On Saturday, Mike and I took a class at Whole Foods on grilling beef. Highly recommend it. A few things I learned:

  • E. coli is the most commonly-found bacteria in beef, but it only grows in the cow’s intestinal tract. When beef is processed industrially (read: 400 cows an hour for 16 hours a day), the chances of puncturing the intestines are pretty high. When processed on smaller farms at a slower rate, the chances are almost negligible, making it far safer to eat rare beef.
  • Assuming you’re eating beef that’s been handled well, much more raresteakflavor is retained when it’s served rare. Next time you cook beef, try eating it one notch rarer than you normally do. Close your eyes if you have to, but it will be much tastier.
  • Beef should be thawed and brought to room temperature before cooking. This allows the meat to cook evenly, keeping you from having a raw center and charred outside. Do not skip this step. It’s that important.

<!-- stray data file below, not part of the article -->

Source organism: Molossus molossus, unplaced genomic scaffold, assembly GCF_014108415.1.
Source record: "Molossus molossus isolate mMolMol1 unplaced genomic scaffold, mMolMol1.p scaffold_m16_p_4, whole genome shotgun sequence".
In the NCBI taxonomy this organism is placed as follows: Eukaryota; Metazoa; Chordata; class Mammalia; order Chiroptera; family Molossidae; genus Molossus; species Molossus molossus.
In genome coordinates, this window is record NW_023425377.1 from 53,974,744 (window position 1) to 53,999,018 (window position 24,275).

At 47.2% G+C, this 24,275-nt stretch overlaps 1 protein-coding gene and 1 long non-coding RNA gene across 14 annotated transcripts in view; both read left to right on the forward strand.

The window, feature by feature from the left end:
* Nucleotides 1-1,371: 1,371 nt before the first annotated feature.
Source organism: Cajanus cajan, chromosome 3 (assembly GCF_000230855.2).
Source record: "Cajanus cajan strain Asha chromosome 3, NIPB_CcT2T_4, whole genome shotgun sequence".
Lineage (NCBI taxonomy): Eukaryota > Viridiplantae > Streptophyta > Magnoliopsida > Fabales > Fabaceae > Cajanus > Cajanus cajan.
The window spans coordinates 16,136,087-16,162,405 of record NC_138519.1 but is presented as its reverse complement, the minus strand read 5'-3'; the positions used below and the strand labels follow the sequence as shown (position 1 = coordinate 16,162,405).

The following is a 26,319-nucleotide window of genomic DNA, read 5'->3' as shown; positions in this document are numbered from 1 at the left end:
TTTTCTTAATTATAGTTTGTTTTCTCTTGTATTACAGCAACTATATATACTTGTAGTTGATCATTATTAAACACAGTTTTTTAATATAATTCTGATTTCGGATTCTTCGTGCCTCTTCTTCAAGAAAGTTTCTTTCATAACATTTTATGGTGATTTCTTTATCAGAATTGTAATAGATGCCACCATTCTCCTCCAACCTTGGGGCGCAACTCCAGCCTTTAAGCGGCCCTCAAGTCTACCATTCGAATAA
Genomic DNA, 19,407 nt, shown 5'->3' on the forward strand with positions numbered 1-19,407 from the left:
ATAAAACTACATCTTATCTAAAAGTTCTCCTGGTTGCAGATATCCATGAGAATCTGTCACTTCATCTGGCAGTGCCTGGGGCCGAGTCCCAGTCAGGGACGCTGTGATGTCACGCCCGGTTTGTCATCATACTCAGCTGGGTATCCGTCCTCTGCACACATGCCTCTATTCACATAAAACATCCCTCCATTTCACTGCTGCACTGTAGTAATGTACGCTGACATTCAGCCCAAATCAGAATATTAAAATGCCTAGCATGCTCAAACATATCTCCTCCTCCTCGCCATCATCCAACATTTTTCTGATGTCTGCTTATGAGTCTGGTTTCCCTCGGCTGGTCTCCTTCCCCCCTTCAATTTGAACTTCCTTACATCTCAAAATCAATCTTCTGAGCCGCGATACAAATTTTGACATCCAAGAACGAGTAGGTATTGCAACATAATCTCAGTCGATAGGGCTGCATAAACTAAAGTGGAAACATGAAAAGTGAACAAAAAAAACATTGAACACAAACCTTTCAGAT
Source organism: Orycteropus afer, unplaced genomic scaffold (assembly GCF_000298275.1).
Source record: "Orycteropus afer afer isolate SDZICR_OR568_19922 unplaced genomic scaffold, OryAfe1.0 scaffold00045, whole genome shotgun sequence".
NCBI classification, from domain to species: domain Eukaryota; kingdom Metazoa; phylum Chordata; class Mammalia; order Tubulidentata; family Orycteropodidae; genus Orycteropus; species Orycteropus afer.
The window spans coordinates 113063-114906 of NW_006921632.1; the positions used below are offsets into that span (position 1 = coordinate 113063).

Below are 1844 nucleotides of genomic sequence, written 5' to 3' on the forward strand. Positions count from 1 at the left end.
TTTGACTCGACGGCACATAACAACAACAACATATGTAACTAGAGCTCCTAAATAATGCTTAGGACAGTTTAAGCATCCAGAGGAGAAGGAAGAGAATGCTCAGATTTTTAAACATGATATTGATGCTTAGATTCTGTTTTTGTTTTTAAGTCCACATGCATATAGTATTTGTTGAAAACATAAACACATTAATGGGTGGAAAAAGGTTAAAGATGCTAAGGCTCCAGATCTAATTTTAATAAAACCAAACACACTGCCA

• I kind of thought the draw of “free range” beef and poultry was just the touchy-feely aspect of happier chickens and cows. Not so. Free-range animals, as the name suggests, move around a lot more than industrially-raised animals in pens, which means they use their muscles, which develops flavor in the final product. It also means they’re leaner since they don’t stand in once place all day.
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